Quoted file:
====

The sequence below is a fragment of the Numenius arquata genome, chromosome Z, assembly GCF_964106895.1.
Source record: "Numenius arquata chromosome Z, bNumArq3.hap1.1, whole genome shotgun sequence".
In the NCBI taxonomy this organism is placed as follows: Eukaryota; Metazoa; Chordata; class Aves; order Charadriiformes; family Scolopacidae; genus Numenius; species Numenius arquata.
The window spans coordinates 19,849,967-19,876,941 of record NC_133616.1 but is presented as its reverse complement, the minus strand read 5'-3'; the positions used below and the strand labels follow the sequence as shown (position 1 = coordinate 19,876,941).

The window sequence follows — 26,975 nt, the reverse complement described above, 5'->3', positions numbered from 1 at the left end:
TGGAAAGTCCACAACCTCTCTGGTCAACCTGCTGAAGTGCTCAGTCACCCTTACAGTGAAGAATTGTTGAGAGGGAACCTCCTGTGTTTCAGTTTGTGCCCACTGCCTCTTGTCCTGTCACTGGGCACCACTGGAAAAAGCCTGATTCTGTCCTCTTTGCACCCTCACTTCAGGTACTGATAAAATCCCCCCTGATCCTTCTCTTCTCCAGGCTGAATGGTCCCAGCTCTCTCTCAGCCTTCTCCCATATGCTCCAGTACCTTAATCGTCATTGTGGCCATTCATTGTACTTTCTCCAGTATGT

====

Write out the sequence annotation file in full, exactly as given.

The sequence below is a fragment of the Numenius arquata genome, chromosome Z, assembly GCF_964106895.1.
Source record: "Numenius arquata chromosome Z, bNumArq3.hap1.1, whole genome shotgun sequence".
In the NCBI taxonomy this organism is placed as follows: Eukaryota; Metazoa; Chordata; class Aves; order Charadriiformes; family Scolopacidae; genus Numenius; species Numenius arquata.
The window spans coordinates 19,849,967-19,876,941 of record NC_133616.1 but is presented as its reverse complement, the minus strand read 5'-3'; the positions used below and the strand labels follow the sequence as shown (position 1 = coordinate 19,876,941).

The window sequence follows — 26,975 nt, the reverse complement described above, 5'->3', positions numbered from 1 at the left end:
TGGAAAGTCCACAACCTCTCTGGTCAACCTGCTGAAGTGCTCAGTCACCCTTACAGTGAAGAATTGTTGAGAGGGAACCTCCTGTGTTTCAGTTTGTGCCCACTGCCTCTTGTCCTGTCACTGGGCACCACTGGAAAAAGCCTGATTCTGTCCTCTTTGCACCCTCACTTCAGGTACTGATAAAATCCCCCCTGATCCTTCTCTTCTCCAGGCTGAATGGTCCCAGCTCTCTCTCAGCCTTCTCCCATATGCTCCAGTACCTTAATCGTCATTGTGGCCATTCATTGTACTTTCTCCAGTATGT